The bring-your-own device (BYOD) trend is changing the enterprise technology landscape, and IT decision-makers need the tools to manage this without restricting the end-user experience, says Analysys Mason Research Analyst Patrick Rusby.
Analysys Mason’s Connected Consumer Survey showed that 52% of respondents used their personal mobile phone for work. However, when asked what they use their device for, a more interesting picture emerged. 59% of BYOD activity was centred on incoming and outgoing calls, and a further 21% is attributable to SMS. These services do not require connection to the corporate network (either for connectivity or to access corporate data). Email accounted for 14% of BYOD activity, and accessing business applications 4%. Other uses accounted for 2%, which may include accessing documents or a calendar, or using instant messaging (IM) or maps.
Small and medium-sized enterprises (SMEs) are increasingly adopting MDM solutions, particularly as cloud-based solutions become more widely available. Analysys Mason forecasts that cloud-based MDM revenue worldwide will increase from USD574.8 million in 2013, to USD1.5 billion in 2018, which represents a CAGR of 27.3%.
In light of the increase in enterprise mobility and BYOD, as well as increasing adoption of MDM, communications service providers (CSPs) and vendors are looking to add services to their MDM products to ensure that SMEs and larger enterprises have access to the tools that they need to secure their data and IP and manage the proliferation of mobile devices that are accessing this data.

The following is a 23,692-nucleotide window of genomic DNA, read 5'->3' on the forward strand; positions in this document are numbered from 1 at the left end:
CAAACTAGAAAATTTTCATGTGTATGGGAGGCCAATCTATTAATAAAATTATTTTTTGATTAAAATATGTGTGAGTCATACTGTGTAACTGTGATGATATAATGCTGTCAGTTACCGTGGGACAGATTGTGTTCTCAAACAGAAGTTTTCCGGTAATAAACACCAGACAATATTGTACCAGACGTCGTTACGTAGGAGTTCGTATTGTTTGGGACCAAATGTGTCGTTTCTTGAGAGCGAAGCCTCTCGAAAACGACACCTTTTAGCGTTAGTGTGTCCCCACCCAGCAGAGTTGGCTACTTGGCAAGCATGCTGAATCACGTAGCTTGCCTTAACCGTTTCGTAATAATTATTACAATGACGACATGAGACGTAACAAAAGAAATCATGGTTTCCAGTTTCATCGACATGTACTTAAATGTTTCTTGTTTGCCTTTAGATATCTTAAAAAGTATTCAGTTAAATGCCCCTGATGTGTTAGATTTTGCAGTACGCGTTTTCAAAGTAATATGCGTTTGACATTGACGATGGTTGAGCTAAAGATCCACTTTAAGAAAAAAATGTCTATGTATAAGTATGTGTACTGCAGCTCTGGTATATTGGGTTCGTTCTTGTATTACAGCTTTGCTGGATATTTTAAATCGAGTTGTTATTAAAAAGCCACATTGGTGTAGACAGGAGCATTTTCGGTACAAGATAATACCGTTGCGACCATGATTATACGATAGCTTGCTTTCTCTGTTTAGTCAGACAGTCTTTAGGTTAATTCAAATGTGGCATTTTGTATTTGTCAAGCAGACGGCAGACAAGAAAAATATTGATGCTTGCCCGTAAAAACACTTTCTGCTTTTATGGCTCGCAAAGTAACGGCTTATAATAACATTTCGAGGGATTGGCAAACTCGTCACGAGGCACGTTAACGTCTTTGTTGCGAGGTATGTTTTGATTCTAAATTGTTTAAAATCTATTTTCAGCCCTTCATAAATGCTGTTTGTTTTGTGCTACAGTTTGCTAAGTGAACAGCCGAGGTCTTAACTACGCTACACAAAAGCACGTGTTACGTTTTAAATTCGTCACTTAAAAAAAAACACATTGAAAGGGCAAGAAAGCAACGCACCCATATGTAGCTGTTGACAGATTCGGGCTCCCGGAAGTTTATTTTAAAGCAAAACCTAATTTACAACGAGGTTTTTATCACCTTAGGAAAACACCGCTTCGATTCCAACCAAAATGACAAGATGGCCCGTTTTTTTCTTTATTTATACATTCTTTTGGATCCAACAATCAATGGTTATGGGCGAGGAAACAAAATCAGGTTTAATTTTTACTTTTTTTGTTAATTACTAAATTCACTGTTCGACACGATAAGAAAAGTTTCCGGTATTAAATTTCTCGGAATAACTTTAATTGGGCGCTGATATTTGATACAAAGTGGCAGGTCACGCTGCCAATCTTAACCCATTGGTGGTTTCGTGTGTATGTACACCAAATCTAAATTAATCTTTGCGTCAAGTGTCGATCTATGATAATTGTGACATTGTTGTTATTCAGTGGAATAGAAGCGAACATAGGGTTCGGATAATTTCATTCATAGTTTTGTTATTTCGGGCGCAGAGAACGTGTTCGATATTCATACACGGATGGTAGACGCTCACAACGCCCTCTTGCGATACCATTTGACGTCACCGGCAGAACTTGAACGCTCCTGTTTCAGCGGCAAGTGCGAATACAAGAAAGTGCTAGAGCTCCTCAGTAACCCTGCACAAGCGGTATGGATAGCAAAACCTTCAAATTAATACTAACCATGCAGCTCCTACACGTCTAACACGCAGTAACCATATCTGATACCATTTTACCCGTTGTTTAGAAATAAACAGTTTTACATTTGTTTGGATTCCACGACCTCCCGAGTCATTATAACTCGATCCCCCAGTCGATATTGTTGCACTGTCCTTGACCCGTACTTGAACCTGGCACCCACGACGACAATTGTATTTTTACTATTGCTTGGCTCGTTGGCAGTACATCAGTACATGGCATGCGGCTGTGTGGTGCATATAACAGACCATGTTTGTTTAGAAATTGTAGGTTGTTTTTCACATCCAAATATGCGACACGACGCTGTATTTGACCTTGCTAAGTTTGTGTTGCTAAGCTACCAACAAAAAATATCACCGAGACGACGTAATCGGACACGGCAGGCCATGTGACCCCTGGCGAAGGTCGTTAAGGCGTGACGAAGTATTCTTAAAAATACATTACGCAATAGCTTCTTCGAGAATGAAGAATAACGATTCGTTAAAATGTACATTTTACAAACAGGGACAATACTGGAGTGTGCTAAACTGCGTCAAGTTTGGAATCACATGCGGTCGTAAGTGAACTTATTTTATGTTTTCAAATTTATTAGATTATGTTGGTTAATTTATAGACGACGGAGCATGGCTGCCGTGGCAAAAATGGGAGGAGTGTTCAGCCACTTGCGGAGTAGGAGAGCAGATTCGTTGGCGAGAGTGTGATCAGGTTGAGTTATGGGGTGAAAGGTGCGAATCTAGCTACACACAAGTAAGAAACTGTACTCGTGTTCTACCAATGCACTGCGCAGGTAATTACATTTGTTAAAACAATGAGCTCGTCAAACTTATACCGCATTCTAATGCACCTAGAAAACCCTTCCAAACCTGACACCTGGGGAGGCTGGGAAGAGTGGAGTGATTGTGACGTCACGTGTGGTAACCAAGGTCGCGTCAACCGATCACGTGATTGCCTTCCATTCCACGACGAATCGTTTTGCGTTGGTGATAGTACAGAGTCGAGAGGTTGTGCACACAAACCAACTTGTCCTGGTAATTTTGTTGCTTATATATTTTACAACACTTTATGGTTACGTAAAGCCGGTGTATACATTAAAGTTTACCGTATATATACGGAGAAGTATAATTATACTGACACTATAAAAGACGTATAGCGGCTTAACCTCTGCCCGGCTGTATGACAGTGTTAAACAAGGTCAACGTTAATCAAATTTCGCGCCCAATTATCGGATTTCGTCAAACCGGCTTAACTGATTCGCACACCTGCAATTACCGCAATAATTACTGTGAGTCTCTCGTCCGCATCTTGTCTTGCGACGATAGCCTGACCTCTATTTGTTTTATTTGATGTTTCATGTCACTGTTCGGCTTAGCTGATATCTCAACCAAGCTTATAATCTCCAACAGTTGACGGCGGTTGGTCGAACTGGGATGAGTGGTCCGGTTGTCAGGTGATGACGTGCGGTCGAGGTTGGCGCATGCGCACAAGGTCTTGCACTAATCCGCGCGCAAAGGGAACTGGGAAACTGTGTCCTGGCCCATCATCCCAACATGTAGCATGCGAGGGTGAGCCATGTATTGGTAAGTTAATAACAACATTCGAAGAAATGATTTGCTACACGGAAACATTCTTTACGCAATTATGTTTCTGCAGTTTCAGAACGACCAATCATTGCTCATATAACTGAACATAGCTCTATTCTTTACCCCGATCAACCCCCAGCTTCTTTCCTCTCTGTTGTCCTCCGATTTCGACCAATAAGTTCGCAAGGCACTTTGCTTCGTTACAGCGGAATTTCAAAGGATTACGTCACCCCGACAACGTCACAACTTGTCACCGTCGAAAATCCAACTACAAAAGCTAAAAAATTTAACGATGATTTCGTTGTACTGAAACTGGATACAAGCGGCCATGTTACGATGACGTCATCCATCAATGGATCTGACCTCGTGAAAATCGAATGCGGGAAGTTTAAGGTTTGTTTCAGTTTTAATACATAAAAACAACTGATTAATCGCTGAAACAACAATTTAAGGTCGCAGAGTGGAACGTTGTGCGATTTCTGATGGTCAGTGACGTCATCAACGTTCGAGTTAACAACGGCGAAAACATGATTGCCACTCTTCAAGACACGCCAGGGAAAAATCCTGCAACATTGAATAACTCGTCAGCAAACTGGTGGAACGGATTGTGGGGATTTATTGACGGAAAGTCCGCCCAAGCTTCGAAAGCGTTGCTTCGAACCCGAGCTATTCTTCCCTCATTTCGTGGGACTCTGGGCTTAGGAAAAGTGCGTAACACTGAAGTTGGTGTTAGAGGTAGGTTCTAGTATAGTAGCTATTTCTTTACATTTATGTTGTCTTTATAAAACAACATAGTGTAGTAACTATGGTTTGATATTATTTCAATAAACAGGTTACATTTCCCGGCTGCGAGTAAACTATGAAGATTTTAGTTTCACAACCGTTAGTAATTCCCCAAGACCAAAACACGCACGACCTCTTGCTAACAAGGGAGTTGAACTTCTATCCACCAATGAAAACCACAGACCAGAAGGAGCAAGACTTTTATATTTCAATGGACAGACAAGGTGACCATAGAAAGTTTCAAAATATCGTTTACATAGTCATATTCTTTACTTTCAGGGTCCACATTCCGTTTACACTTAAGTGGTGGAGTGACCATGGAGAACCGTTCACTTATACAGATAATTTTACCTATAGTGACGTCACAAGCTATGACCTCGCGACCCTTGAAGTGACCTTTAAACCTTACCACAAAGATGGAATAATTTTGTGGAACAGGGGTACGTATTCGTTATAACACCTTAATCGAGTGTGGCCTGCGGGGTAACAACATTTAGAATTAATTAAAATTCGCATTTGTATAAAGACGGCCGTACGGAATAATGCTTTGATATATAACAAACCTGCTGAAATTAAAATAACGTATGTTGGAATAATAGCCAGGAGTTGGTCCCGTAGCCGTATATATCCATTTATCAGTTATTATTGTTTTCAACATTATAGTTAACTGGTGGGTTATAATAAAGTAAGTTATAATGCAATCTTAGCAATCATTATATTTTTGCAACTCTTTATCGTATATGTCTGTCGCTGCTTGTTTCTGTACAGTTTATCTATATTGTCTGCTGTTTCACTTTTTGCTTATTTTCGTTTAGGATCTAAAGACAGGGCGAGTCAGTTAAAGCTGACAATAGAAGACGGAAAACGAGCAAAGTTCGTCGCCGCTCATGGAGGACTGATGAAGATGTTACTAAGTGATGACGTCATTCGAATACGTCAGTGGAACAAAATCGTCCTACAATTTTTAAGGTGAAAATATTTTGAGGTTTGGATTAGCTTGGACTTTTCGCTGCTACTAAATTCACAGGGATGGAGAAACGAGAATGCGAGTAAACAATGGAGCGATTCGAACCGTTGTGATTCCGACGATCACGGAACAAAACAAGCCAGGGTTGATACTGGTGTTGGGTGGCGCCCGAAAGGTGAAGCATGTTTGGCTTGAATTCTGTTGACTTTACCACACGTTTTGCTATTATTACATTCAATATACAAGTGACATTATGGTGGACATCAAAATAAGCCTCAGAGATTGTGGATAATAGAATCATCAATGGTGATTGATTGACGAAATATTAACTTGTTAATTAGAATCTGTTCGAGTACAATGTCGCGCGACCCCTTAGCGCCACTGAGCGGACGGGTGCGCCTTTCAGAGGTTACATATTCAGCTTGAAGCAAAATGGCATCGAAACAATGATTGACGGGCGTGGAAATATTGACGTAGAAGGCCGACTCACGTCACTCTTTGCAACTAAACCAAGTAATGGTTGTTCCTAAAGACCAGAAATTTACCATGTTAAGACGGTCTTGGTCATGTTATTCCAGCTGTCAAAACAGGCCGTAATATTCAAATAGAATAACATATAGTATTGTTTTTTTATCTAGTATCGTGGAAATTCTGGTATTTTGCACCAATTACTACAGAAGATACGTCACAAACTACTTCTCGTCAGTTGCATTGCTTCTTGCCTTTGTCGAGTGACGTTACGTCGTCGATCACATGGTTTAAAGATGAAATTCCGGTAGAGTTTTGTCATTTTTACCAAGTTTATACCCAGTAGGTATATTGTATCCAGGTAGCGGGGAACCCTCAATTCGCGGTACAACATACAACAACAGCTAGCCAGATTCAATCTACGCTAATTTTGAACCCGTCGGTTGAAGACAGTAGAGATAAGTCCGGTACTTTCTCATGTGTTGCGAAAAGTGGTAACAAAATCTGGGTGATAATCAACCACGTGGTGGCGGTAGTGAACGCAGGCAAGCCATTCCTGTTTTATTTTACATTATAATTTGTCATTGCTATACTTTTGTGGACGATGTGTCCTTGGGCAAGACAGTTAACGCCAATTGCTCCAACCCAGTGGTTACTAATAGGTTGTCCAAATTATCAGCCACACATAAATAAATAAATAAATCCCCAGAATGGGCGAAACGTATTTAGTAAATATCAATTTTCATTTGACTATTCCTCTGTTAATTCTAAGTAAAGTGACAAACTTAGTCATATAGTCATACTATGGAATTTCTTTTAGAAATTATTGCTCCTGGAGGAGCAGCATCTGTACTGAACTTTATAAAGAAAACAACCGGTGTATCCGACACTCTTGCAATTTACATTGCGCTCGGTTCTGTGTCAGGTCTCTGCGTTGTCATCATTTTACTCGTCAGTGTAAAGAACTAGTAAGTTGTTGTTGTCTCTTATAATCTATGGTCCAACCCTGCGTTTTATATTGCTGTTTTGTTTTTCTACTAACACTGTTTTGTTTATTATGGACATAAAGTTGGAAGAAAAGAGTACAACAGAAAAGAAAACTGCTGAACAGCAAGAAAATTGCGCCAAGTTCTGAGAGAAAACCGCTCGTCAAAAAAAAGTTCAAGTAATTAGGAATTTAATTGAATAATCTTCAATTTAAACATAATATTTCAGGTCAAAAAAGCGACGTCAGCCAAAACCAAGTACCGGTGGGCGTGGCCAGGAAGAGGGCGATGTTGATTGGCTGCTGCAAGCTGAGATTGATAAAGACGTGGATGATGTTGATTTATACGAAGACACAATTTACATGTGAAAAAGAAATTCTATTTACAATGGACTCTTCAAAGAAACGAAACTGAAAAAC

Orange Business Services
To address the demand for additional services from SMEs and larger enterprises, Orange Business Services (OBS) has expanded its MDM product ‘Device Management Premium’ to include mobile content management and mobile application management, in partnership with MobileIron.
•Application management is a feature enabling employees to access business applications via an encrypted connection from any device. Any data that the application brings onto the device is automatically encrypted, providing a layer of protection between personal devices and business data.
•Content management is a service allowing content on the server to be secured against remote access, or made read-only, based on the profile of the device that attempts to access it. The device itself has an isolated container into which the documents are downloaded, which the administrator can remotely delete.
These features complement MDM to ensure that the enterprise’s data, files and applications are secured as part of its overall BYOD strategy. The most successful BYOD strategies do not impede the incentives for employees to use their personal devices for work, but do ensure that the enterprise’s security concerns are met.
OBS also offers a telecoms expense management (TEM) service, which can run alongside its MDM service to enable enterprises to get real-time data on mobile usage, whether on a device they provide or on an employee’s personal device. This enables the enterprise to work out the optimal mix of BYOD and corporate liable devices, and to implement a policy of reimbursing employees that use their own device for work. Only 23% of respondents to our Connected Consumer Survey who used their own device for work were actually reimbursed.
Enterprises that accept BYOD and intend to benefit from it should put in place a BYOD framework as set out above. They need to be ready to manage and support a large range of devices, and to enable employees to access the applications that they require in order to be productive. MDM provides one element of this, but it is increasingly important to have application and content management alongside this.
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